The Bid: India’s Permanent Seat at the UNSC

India is emerging as a strong contender for the permanent seat at the UNSC.

The presence of supranational organisations such as the League of Nations and then the United Nations were considered to be harbingers of global citizenship and world governance. However, in recent years and especially in the context of the COVID-19 pandemic, the call for democratising and reforming the UN Security Council and its permanent membership has grown louder.

It is now high time to understand the need for a fresh Asian perspective in the UNSC. It is here that India emerges as a strong contender for the permanent seat along with other countries like Japan.

India’s journey in the bid to P5 Seat

India and its non-Permanent Status in the UNSC: As the world’s largest liberal democracy and with the world’s second-largest population, India has been elected eight times in the UN Security Council as a non-permanent member.  The most recent election being for the new term of 2021-2022.

It must also be pointed out that India was the sole country from the Asia-Pacific region to have contested for this position. Previously, it has been elected as a member for the period of 1950-1951, 1967-1968, 1972-1973, 1977-1978, 1984-1985, 1991-1992, and 2011-2012.

What does it mean to be a non-permanent member of the UNSC? Unlike the P5 (permanent members) that enjoy the arsenal of veto power to pass and block a resolution, the non-permanent members have a collective right to veto. Any resolution that is passed by the UNSC has to be then passed by at least seven non-permanent members out of 15.

Every member country of the council, including the non-permanent members, also assumes the presidency of the council every month. The presidency is determined in alphabetical order. This allows them to decide the content and theme of the debates, which can draw attention to important issues for each member country with respect to international peace and security.

The demand for India’s permanent membership in the UNSC has been in existence since 1947. Over the years, India has shown its capability as a strong global leader but yet it has been denied the permanent seat consistently. One of the major reasons behind this is the China-Pakistan-Italy nexus that has repeatedly foiled and diplomatically impacted India’s bid for a permanent seat. China, being one of the P5 members has been vocal about using its veto power against all Indian plans and resolutions time and again.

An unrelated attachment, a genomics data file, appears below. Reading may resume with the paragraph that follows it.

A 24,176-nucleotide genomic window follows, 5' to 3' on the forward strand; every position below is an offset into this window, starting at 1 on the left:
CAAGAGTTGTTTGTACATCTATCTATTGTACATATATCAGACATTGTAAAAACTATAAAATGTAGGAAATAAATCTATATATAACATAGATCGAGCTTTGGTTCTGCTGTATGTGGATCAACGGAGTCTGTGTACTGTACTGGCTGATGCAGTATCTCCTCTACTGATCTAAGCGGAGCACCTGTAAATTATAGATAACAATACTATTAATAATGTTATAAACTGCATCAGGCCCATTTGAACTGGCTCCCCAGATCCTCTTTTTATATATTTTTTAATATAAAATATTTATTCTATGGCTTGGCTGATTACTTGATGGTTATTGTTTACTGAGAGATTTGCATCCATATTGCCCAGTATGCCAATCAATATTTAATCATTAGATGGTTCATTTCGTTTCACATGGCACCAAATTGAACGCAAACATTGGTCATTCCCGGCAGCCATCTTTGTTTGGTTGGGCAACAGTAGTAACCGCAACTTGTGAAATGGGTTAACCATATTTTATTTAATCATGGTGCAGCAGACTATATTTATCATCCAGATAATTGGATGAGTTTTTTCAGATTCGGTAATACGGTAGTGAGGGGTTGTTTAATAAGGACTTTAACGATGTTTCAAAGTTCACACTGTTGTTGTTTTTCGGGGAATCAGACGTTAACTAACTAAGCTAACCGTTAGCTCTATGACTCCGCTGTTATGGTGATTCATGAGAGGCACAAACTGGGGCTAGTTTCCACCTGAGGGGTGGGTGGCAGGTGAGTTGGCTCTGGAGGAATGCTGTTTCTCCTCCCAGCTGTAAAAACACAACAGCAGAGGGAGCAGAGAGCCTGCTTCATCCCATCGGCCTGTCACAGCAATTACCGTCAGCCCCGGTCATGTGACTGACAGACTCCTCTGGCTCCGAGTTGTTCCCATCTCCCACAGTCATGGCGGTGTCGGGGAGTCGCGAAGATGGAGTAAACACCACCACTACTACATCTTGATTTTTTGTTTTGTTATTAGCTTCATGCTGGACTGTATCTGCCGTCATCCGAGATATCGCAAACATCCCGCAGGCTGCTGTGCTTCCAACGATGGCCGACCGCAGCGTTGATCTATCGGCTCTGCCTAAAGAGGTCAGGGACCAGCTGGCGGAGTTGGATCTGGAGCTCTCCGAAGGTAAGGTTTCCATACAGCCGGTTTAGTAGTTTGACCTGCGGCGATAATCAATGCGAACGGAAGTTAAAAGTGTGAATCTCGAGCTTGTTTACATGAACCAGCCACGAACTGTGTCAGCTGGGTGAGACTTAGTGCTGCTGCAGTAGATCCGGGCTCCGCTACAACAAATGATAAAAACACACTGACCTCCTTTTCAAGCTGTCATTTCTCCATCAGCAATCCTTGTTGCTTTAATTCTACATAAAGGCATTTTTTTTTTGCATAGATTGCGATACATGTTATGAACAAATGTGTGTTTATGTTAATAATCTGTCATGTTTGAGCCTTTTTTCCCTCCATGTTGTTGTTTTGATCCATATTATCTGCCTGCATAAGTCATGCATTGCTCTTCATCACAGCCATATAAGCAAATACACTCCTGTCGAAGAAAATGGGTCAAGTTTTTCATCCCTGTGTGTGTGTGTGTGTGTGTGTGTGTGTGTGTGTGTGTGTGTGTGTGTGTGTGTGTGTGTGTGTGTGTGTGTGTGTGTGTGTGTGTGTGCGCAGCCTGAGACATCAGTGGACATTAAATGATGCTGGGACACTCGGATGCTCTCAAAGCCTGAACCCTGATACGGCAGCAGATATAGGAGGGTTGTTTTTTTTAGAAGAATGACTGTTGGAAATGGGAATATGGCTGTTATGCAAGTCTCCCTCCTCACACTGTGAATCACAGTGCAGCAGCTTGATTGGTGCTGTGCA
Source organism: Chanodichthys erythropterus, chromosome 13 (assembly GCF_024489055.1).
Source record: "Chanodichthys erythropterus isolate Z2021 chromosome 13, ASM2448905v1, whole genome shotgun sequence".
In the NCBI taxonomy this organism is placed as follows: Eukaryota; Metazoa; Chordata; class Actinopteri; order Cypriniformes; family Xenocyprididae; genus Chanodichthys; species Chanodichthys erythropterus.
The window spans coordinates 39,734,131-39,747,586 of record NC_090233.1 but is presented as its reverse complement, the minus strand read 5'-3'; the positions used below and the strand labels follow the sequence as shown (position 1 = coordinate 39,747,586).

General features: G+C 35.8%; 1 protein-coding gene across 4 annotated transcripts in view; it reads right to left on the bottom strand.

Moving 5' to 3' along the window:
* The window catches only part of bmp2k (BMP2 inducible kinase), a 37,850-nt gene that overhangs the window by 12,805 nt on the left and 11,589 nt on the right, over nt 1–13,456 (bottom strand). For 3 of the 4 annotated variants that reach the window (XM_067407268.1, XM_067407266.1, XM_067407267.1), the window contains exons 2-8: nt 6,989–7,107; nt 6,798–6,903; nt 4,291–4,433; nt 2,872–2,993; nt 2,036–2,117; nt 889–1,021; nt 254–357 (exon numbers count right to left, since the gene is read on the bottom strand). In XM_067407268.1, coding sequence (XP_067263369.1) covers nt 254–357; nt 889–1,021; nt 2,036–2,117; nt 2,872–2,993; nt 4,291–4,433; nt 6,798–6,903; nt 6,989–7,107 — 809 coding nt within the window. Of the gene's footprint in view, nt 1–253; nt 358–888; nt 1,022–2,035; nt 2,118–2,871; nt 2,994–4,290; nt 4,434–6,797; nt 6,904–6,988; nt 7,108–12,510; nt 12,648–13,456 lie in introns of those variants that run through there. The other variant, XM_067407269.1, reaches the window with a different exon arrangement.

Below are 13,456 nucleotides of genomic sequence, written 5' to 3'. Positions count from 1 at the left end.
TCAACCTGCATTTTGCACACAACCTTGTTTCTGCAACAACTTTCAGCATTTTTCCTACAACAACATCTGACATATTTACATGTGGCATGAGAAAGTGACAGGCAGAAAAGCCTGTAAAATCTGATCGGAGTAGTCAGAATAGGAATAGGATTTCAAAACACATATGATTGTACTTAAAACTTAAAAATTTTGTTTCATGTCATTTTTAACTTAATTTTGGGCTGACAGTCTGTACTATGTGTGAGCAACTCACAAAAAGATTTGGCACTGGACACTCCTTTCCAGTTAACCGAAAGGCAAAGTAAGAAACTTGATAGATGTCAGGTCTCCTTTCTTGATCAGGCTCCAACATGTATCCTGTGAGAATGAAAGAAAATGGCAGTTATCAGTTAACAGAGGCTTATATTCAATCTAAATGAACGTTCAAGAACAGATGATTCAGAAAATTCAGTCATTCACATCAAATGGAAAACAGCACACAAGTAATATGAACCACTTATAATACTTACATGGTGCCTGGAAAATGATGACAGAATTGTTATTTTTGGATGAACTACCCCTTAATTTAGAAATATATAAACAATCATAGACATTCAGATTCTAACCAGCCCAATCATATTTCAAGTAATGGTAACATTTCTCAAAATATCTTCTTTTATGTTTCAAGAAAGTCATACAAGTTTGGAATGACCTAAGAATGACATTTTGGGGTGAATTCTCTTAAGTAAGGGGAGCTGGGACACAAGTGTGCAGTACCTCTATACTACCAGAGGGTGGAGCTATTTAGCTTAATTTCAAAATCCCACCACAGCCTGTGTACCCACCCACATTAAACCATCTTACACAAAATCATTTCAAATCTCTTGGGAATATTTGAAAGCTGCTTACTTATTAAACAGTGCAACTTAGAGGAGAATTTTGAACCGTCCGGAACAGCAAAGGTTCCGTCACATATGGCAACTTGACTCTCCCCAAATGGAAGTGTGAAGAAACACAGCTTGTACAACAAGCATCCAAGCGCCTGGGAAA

Why does India deserve a Permanent Seat at the UNSC?

  • It must be noted that the UNSC was created on October 24, 1945, at a time when India had not even gained its independence from the British colonial rule. However, China, which at that time was merely a tiny island of Formosa or Taiwan was given a permanent membership leaving a large country like India out.
  • India’s rich cultural and historical heritage has impacted the world significantly. Indonesia, Kampuchea (now Cambodia), and Central Asia have derived their names from Sanskrit words. India or in other words Hindustan is considered to be a mother of civilisations. Having no permanent membership in UNSC for a country like India seems obsolete and unfair as it has impacted so many regions in the world without the run of colonialism at play in its foreign policy.
  • India has been at the forefront of demanding active and immediate reform of the UNSC. It has time and again demanded concrete action in the process of enlarging the permanent membership of the global body. India has strongly stood with its diplomatic allies such as Germany, Brazil, Japan in their bid for permanent membership as well. India has supported the “Common African Position” – aspirations of the African people to get their rightful place in an expanded UN body.
  • India has shown its consistent commitment to the calls for reformed multilateralism. It has strongly asserted the Inter-Governmental Negotiations (IGN) in the Security Council. India has repeatedly questioned the nature of these negotiations being informal talks. The structure of the UN since its inception is no longer suitable nor tangible to address challenges of peace and security in the 21st century. The COVID- 19 pandemic has been an evidence of it. To remain relevant in today’s world, the UNSC has to represent the reality of today’s global power structure of which India is an important part.
  • India has been leading UN peace-keeping operations and has successfully upheld the principles and credentials of the UN on many occasions. India is the fourth largest contributor to UN Peacekeeping. 3802 troops from UN member-states have given their lives defending the UN Charter between 1948-2018. The highest number (164) is from India.